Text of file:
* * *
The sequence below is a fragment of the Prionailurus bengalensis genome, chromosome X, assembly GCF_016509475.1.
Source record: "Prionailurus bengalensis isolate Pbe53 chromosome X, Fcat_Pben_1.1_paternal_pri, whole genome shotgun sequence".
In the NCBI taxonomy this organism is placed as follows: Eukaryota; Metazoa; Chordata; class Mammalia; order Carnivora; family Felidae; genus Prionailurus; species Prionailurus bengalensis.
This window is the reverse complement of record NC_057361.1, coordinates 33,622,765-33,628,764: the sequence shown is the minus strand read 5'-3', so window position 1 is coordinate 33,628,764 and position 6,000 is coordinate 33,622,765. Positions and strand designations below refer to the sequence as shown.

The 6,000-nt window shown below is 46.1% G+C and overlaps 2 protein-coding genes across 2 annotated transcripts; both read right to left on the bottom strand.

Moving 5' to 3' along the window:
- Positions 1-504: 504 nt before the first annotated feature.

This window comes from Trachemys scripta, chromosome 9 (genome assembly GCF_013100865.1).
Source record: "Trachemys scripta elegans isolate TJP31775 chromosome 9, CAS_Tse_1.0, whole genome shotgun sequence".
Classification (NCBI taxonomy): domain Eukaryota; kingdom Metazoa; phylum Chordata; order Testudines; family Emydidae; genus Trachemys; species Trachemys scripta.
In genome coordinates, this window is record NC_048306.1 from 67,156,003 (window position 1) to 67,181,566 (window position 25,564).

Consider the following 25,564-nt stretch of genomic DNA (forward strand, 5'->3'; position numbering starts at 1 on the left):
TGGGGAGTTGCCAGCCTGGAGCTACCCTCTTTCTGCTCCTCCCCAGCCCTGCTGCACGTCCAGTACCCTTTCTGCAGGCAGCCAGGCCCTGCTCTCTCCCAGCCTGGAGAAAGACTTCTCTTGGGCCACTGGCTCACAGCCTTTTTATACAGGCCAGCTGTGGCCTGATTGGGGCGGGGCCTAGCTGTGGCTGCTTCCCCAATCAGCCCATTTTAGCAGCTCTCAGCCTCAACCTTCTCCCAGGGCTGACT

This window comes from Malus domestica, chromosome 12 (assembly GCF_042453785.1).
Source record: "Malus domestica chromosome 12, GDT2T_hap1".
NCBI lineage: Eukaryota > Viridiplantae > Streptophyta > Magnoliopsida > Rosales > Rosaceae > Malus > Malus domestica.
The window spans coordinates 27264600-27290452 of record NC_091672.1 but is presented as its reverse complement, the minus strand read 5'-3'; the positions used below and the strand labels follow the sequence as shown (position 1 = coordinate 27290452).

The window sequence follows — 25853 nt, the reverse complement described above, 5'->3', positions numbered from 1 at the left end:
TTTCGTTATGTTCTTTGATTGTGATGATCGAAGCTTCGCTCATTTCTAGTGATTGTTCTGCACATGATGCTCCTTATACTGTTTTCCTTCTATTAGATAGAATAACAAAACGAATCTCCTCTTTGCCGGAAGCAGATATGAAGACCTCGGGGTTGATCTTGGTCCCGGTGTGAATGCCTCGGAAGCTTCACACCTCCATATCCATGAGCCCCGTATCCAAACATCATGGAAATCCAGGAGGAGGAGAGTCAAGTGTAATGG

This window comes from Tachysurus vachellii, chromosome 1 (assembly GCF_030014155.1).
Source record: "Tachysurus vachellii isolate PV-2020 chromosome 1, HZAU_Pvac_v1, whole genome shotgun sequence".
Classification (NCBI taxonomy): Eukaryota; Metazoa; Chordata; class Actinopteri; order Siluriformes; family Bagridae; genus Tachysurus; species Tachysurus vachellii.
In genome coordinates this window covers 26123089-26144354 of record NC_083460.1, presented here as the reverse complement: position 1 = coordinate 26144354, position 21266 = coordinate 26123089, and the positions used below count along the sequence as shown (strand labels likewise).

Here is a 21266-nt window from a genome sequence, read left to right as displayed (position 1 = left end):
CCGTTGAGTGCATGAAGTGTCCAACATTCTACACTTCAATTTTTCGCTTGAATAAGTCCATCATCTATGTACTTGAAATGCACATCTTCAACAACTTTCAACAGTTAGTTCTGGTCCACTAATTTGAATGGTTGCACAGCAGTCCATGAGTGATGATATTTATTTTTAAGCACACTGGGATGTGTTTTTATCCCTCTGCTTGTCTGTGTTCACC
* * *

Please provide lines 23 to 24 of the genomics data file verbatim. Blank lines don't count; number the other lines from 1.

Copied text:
In genome coordinates this window covers 26123089-26144354 of record NC_083460.1, presented here as the reverse complement: position 1 = coordinate 26144354, position 21266 = coordinate 26123089, and the positions used below count along the sequence as shown (strand labels likewise).

Here is a 21266-nt window from a genome sequence, read left to right as displayed (position 1 = left end):